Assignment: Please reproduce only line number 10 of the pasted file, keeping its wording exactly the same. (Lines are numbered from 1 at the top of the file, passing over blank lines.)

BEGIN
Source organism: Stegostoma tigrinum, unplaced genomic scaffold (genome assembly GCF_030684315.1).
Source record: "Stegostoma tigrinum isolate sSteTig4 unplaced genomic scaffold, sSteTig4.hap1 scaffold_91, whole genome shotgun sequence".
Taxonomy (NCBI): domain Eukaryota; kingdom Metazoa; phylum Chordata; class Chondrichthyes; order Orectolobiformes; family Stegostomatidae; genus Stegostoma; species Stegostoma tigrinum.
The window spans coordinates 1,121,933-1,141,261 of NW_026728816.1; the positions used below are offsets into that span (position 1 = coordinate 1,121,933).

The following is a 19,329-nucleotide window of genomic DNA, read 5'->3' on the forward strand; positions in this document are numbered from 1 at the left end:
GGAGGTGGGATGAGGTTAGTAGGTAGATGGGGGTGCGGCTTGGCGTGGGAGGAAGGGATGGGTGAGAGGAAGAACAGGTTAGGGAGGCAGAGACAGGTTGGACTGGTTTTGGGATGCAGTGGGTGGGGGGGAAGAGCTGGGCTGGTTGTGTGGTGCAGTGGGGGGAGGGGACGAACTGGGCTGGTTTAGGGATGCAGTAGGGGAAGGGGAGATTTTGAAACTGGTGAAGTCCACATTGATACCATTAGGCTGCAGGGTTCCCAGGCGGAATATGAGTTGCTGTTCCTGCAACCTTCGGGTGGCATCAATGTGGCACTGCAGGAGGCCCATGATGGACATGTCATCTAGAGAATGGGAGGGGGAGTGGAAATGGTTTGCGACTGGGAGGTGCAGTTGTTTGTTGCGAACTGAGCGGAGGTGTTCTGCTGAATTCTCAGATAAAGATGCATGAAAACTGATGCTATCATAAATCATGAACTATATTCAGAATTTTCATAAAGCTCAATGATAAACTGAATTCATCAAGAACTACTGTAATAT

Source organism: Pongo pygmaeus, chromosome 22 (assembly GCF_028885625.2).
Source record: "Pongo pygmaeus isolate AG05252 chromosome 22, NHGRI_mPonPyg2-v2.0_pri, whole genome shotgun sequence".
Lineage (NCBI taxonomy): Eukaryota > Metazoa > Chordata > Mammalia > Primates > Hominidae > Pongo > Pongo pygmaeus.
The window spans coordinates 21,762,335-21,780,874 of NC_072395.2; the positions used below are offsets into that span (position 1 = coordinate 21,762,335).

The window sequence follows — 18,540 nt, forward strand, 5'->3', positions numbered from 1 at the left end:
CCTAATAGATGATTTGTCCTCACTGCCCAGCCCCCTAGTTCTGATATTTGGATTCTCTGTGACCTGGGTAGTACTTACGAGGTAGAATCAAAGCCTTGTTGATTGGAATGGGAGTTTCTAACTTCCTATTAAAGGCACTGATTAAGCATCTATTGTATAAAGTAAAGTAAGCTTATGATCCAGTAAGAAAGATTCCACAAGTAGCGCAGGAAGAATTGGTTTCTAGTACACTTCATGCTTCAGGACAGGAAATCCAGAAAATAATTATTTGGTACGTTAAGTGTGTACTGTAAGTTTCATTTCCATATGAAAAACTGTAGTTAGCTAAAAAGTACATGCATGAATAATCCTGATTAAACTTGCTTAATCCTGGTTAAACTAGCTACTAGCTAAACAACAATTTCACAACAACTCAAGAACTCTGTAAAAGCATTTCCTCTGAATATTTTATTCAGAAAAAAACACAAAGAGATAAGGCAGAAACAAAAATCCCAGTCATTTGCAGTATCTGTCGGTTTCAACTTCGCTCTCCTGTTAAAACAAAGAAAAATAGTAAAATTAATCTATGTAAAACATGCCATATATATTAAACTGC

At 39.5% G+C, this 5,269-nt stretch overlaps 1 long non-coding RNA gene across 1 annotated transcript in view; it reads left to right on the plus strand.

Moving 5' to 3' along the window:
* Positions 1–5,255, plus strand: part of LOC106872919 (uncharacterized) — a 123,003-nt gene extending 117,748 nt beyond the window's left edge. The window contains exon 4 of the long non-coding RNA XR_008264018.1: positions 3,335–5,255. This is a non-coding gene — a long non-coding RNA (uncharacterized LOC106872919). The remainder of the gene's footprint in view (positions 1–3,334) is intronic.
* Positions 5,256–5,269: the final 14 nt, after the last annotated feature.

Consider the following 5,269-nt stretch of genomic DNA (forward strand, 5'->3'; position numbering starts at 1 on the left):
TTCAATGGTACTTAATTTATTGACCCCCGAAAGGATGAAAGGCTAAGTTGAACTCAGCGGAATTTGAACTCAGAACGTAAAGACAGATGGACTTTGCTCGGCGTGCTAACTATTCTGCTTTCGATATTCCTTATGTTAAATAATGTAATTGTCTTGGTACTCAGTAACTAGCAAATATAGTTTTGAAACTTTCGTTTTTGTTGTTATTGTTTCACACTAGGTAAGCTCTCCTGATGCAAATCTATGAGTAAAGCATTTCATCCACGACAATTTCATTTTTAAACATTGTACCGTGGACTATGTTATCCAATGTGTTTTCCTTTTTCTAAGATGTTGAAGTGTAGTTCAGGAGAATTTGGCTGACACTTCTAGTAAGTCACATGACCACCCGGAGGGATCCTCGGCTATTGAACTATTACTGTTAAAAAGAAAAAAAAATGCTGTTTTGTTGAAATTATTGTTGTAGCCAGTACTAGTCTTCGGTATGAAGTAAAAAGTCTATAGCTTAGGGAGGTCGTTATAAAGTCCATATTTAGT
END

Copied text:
The window spans coordinates 21,762,335-21,780,874 of NC_072395.2; the positions used below are offsets into that span (position 1 = coordinate 21,762,335).